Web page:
Moreover, in holding the rule discriminatorily invalid, the ALJ and the Board gave no weight to the fact that the union agreed to it. In doing so, they misread NLRB v. Magnavox Company of Tennessee, 415 U.S. 322, 325, 94 S.Ct. 1099, 1102, 39 L.Ed.2d 358 (1974), to hold that a union may never waive the rights of employees to engage in union solicitation. Magnavox held, however, only that such a waiver was invalid absent any "consideration[ ] [relating to] production or discipline," id. at 324-25, 94 S.Ct. at 1102, and where the no-solicitation rule applied to non-working time. The present case is distinguishable on both counts because the rule here was expressly intended to achieve conditions conducive to labor peace and adequate patient care and did not apply to solicitation during non-working time. The fact that the union agreed to the rule in the instant case is important in that such agreement confirms the need to restrict both union adherents and dissenters from embarking on conversations with a potential for aggravating existing tensions. As bargaining representative, the union had the responsibility for charting a course that would normalize relations with this employer. Agreeing to rules that limited conversations with such an obvious potential for acrimony can hardly be deemed irrational or oppressive.
Third, solicitation during non-working time in nonpatient areas was unrestricted. It is the general rule that "a rule against employee solicitation during the work time is presumptively valid...." Eastern Maine Medical Center v. NLRB, 658 F.2d 1, 4 (1st Cir.1981). Moreover, in St. John's Hospital and School of Nursing, Inc., 222 N.L.R.B. 1150 (1976), enforced in part and denied in part, 557 F.2d 1368 (10th Cir.1977), the Board recognized that a health care institution's interest in maintaining a "tranquil atmosphere" constitutes a special circumstance justifying greater employer control over potentially disruptive employee conduct. Consequently, the Board, with the approval of the Supreme Court, has adopted a more relaxed version of the above test to evaluate no-solicitation rules promulgated by health care institutions. Beth Israel Hospital v. NLRB, 437 U.S. 483, 500-05, 98 S.Ct. 2463, 2473-76, 57 L.Ed.2d 370 (1978); see also NLRB v. Baptist Hospital, Inc., 442 U.S. 773, 778-79, 99 S.Ct. 2598, 2601-02, 61 L.Ed.2d 251 (1979). Indeed, the only distinction between the no-union-solicitation rule upheld in St. John's Hospital and the rule before us is that the former applied to all forms of solicitation and not, as does the rule before us, merely to union-related ones. Because, for reasons stated, the rule before us is not unlawfully discriminatory, that fact does not undermine the validity of the rule.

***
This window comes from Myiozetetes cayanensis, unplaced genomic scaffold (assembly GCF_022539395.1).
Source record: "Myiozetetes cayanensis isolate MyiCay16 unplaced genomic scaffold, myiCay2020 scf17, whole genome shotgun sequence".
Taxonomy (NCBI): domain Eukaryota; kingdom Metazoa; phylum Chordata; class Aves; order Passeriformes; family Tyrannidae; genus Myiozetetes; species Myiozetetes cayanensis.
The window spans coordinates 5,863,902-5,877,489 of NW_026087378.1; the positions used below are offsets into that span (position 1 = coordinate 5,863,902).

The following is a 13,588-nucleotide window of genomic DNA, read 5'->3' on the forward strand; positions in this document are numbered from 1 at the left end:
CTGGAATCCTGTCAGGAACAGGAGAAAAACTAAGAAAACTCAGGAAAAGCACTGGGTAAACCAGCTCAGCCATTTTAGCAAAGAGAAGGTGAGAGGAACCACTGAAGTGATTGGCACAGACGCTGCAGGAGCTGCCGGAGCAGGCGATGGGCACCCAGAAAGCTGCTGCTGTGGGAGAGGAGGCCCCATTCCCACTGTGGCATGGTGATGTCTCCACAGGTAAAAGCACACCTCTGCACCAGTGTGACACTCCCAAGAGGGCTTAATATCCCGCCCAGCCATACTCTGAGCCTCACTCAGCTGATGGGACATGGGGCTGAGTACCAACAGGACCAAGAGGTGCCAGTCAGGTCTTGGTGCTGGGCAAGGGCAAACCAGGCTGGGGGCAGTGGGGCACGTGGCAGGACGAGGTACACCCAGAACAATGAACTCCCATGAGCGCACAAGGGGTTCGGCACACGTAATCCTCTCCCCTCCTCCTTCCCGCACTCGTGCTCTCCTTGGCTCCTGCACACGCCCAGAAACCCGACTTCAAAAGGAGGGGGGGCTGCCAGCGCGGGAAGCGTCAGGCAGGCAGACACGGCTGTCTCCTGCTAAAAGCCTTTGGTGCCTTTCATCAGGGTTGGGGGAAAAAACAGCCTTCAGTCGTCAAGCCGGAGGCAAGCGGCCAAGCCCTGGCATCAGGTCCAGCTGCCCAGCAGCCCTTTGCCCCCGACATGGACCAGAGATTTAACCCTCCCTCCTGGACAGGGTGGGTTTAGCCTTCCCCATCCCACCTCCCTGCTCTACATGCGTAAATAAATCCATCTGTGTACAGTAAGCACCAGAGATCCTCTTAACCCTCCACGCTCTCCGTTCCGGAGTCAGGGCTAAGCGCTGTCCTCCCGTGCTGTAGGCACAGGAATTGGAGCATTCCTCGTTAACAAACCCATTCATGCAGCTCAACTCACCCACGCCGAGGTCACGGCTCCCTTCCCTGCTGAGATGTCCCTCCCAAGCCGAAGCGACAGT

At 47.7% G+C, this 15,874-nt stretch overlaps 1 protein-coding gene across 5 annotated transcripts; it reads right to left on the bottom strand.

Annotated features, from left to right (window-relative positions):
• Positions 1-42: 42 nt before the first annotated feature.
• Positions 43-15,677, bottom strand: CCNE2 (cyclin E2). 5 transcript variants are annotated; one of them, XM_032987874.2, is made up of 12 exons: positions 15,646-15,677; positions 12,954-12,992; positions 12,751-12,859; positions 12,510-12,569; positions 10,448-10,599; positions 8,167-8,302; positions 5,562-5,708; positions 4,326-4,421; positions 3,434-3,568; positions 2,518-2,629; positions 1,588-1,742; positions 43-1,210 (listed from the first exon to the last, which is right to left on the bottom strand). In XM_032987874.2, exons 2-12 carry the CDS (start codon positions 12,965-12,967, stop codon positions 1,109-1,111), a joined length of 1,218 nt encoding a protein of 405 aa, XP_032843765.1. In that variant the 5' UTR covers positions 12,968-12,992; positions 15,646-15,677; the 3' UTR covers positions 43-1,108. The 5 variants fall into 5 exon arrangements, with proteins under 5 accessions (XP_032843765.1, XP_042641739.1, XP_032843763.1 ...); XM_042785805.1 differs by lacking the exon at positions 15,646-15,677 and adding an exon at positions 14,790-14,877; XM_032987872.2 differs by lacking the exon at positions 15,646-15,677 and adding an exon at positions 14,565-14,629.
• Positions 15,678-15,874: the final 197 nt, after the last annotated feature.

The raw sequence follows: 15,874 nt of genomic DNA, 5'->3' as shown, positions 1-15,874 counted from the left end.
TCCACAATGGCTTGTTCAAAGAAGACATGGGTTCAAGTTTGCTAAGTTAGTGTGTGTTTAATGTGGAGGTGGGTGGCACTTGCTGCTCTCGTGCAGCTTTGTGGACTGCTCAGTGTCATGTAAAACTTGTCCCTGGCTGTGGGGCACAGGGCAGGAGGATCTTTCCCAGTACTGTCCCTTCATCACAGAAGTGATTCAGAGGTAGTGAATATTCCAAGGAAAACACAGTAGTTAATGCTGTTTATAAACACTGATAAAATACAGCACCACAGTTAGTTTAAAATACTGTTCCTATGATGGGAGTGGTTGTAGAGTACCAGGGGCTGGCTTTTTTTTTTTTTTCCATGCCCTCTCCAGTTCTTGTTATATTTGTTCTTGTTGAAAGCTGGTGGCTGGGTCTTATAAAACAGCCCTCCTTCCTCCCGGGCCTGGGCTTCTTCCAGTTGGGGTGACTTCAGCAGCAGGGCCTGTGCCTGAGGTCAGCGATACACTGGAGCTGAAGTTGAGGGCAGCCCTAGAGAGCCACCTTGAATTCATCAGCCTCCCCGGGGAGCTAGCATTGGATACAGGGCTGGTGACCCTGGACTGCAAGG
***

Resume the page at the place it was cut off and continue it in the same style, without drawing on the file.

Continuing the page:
As stated, the purpose of the restriction is to minimize potentially volatile encounters between strikers and non-strikers. Such encounters are more likely and more disruptive during work time when employees have tasks to perform that put them in proximity to other employees whom they might want to avoid. Solicitation is not restricted during non-working time, when employees are better able to avoid such unwanted encounters. We therefore believe that the rule is an "[a]ccommodation between [employee rights to discuss union-employer affairs and the need to avoid volatile and polarizing encounters between strikers and non-strikers] with as little destruction of one as is consistent with the maintenance of the other." NLRB v. Babcock & Wilcox Co., 351 U.S. 105, 112, 76 S.Ct. 679, 684, 100 L.Ed. 975 (1956). We do not mean to suggest that an employer may unilaterally impose such a rule. That issue is not before us because the rule here was specifically agreed to by the union. Nor do we need reach the question of under what circumstances a union may withdraw its agreement since the withdrawal in the present case occurred after the discharge of Chesky and the disciplining of Starling.